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Social Robots Made More Sociable - By : Hanen Hattab,

Social Robots Made More Sociable


Hanen Hattab
Hanen Hattab Author profile
Hanen Hattab is a PhD student in Semiology at UQAM. Her research focuses on subversive and countercultural arts and design practices such as artistic vandalism, sabotage and cultural diversions in illustration, graphic arts and sculpture.

Robots qui interagit avec les humains

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Social robots are constantly evolving and performing different functions in industry, services and entertainment, especially in domestic settings. Whether taking human or animal forms, they are equipped with technologies allowing them to communicate and interact with humans. One of the global players in this sector is Japan, “now positioned as the leading producer and exporter of industrial robots” [1]—by contrast, imports remain very marginal: only 1% of the robots used in Japan are imported.

The public communication company, Nippon Telegraph and Telephone (NTT) Corporation, is just one of the large Japanese companies that innovate in robotics. A team of NTT researchers created a new technology for social robots, and their goal is to teach robots to approach passersby, attracting their attention without making them feel uncomfortable. According to the team, this technology fills a growing need in the commercial sector. Many companies have begun to test robots’ effectiveness in performing tasks normally executed by customer service employees like receptionists, tour guides and exhibitors. As it is important to put customers at ease, robots must not bother or rush the customers. To design technology that mirrors customer service practices, the team chose a behavioural communication approach.

Learning through Reinforcement

Researcher Yasunori Ozaki explains that the approach is inspired by techniques used by barkers, people whose job is to attract customers inside a business. Indeed, after observing the behaviour of restaurant barkers, Ozaki found that they only accosted passersby who showed interest, which they were able to deduce by scrutinizing their behaviour. Thus, the team defined an approach that allows the robot to understand the behaviour and reactions of potential customers and to adapt their interactions according to each situation.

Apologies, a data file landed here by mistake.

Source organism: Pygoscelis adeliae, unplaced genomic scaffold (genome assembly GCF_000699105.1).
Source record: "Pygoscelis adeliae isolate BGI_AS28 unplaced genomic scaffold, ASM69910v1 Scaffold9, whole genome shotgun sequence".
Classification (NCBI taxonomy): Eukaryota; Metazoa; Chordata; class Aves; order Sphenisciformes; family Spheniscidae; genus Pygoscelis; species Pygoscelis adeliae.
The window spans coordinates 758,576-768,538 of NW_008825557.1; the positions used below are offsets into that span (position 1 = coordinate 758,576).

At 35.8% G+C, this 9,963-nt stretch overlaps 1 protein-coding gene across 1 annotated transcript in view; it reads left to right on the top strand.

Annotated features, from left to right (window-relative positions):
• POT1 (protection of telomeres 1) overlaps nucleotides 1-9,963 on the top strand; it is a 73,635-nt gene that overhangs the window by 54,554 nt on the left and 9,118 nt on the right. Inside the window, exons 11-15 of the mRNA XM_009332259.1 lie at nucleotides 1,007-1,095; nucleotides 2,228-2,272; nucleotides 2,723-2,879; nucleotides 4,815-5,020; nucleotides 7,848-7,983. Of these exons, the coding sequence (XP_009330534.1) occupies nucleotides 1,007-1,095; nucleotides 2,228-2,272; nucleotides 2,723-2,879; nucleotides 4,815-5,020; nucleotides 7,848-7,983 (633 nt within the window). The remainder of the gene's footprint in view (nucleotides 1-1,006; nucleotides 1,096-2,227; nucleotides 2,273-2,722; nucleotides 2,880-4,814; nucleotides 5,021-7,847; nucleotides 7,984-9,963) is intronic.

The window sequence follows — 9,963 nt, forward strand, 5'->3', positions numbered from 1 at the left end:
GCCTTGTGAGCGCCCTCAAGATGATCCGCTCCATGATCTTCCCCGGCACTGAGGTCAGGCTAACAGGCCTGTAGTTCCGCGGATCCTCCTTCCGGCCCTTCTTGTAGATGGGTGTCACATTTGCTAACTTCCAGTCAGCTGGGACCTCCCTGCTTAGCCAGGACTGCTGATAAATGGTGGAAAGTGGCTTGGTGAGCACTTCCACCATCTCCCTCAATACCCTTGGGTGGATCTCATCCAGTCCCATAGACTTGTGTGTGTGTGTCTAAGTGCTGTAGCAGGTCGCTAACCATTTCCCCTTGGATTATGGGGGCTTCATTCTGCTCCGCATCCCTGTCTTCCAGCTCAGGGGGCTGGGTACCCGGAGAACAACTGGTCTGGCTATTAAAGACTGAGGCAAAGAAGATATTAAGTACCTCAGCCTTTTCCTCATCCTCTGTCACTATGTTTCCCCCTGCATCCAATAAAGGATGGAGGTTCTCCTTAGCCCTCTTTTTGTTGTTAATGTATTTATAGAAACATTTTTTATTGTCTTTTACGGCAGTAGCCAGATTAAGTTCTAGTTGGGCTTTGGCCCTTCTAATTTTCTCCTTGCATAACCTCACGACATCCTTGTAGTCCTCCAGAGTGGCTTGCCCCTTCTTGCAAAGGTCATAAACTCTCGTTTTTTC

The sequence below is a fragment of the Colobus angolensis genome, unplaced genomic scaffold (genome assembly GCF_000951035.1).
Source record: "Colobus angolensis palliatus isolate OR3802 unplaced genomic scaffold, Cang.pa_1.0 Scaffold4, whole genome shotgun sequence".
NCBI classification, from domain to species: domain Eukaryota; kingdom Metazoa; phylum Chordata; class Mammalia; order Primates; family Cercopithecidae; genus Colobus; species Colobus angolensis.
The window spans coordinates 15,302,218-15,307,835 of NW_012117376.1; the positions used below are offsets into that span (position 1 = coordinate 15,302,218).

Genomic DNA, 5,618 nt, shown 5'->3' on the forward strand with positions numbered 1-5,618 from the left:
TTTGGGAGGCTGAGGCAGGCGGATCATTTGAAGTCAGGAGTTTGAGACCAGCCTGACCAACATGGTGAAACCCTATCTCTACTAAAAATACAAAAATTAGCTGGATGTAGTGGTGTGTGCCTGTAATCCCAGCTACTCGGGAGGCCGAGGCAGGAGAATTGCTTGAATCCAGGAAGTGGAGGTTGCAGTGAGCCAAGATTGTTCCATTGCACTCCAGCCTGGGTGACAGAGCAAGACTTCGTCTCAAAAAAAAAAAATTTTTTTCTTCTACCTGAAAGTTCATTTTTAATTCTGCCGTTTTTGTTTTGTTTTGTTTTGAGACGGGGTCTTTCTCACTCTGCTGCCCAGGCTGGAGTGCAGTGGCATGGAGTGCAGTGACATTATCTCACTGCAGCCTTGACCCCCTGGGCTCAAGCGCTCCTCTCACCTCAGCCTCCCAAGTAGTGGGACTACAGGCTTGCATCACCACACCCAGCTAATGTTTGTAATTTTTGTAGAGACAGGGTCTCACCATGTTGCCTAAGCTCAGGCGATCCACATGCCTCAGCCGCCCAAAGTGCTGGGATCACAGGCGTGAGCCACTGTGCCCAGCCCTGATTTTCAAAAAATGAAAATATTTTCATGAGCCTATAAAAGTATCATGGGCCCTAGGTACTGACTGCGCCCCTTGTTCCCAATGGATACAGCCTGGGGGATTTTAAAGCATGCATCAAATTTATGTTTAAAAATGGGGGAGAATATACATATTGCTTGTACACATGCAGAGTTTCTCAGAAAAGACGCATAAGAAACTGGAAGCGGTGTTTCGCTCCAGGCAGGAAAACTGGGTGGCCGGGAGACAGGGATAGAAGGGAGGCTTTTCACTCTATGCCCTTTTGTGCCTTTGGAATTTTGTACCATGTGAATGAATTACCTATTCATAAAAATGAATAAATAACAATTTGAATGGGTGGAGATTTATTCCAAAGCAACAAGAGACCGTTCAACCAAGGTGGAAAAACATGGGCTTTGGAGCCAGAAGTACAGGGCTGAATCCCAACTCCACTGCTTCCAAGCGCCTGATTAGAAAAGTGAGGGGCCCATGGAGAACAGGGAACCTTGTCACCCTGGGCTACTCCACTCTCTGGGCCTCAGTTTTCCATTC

This is a client-centred approach using reinforcement learning. It is a type of artificial intelligence that leads the robot to make decisions and act in a dynamic environment. The robot learns to distinguish between good and bad decisions by receiving rewards throughout the experiments.

The robot designed by the team is equipped with detectors that collect information on the behaviour of the people it approaches. It can evaluate the emotional state of clients from their reactions by analyzing images collected by the sensor. The approach developed by the team is based on both a reward and penalty system. If the robot annoys a passerby, it incurs a penalty. On the other hand, if a passerby stops, interacts with the robot, and seems interested, it earns a reward. Over time, the robot learns to adapt its interaction strategies to attract people’s attention without making them feel uncomfortable.

To evaluate their method, the researchers placed a robot at an office entrance. During the experiment, the small humanoid had to hail passersby and try to attract their attention. The test results were positive because, in most situations, the robot was able to attract people’s attention without bothering them.

At the end of the study, the team concluded that social robots become more effective by learning the principles of user experience in a human environment. This would allow robots to adapt their actions to different situations and users, depending on acquired manners.

The study entitled “Can Robot Attract Passersby without Causing Discomfort by User-Centred Reinforcement Learning?,” posted on the arxiv.org platform, on March 14, 2019, was co-authored by Yasunori Ozaki, Tatsuya Ishihara, Narimune Matsumura and Tadashi Nunobiki.

Hanen Hattab

Author's profile

Hanen Hattab is a PhD student in Semiology at UQAM. Her research focuses on subversive and countercultural arts and design practices such as artistic vandalism, sabotage and cultural diversions in illustration, graphic arts and sculpture.

Author profile

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